You can read 19 more articles this month
ANTONIO GRAMSCI recognised that schools serve to reinforce the dominant ideas, or hegemony, of the ruling class. Paulo Freire saw the potential for education to act as a liberating force. Today, our schools fulfil both of these contradictory roles, and it is the responsibility of the class-conscious educator to ensure that critical values are inculcated in pupils, giving them the freedom to identify and confront oppression wherever they see it in society.
At a time of increasing class tensions, and continuing pressure being put upon schools and educators in accordance with the neoliberal ideology of our government, it is more important than ever for schools to be places where hegemony is not reinforced, but challenged. Education for Tomorrow has been refounded for all those who share our values of criticality and class consciousness. We do not represent any political party, but we are firmly rooted in working-class politics, bringing attention to workers’ struggles and emancipatory pedagogy.
The first issue of the new Education for Tomorrow covers a range of radical pedagogies. There is a critique of the “knowledge curriculum,” and studies of the work of Freire, Guevara, Vygotsky and Flecha. Neurobiology and the myth of measurable intelligence are tackled, as are regional analyses of British education and a comparative piece on the Cuban education system.
Issue 2 focuses more upon trade union issues in education. Professor Howard Stevenson discusses issues in organisation through a Gramscian lens, and there is a feature piece from the chief of staff of the Chicago Teachers’ Union. There are discussions of UCU campaigns, mobilisation theory and the history of trade union organisation in education.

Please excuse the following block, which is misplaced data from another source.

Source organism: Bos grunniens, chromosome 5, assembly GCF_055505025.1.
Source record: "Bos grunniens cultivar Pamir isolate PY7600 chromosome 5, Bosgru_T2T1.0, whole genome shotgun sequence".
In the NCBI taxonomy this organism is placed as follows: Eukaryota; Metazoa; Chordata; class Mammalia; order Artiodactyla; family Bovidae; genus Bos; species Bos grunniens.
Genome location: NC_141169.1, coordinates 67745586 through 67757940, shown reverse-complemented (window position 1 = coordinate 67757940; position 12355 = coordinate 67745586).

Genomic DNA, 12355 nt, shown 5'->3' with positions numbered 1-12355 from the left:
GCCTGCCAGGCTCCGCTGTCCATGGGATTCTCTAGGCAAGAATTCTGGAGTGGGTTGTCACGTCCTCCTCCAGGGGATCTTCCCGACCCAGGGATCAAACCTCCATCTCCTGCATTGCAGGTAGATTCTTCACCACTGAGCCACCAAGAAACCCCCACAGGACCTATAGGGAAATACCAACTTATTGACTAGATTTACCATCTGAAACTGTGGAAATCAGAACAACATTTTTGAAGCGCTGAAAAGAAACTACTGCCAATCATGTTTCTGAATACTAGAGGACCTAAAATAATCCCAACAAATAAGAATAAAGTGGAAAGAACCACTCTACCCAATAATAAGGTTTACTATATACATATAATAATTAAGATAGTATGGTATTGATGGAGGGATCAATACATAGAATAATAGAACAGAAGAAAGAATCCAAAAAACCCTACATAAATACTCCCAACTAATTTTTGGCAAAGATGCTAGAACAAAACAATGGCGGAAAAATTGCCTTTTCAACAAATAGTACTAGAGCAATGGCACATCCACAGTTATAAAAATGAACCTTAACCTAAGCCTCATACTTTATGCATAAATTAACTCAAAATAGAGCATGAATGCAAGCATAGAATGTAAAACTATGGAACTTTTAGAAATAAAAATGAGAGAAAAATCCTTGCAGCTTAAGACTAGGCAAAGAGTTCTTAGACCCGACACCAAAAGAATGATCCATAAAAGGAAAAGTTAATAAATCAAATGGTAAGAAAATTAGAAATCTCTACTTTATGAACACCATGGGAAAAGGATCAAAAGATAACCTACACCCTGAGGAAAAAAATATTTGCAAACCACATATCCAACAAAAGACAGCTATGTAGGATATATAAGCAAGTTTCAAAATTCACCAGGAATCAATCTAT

Education for Tomorrow is a crucial radical voice within the education and labour movement, bringing attention to alternative visions and challenges to the neoliberal view of education that has resulted in the creeping privatisation of schooling, the narrowing of the curriculum and the increasing responsiblity for systemic, societal issues that continues to be heaped upon teachers. By raising the profile of workers’ struggles and alternative pedagogies, EfT is a valuable tool for building the challenge to hegemonic neoliberalism.
Visit the website, share the articles widely, and subscribe to the paper edition to help build the movement today. The EfT board will also be at the NEU annual conference in Liverpool this week, so come and find our stall to find out more about the journal.
Those in the education sector cannot afford not to take a stand on the issues that Education for Tomorrow seeks to cover. In Freire’s words, “The educator has the duty of not being neutral.”
Phil Yeeles is on the editorial board of Education for Tomorrow. He is an NEU activist and a Junior Researcher at LKMco, the youth and education “think and action tank.”
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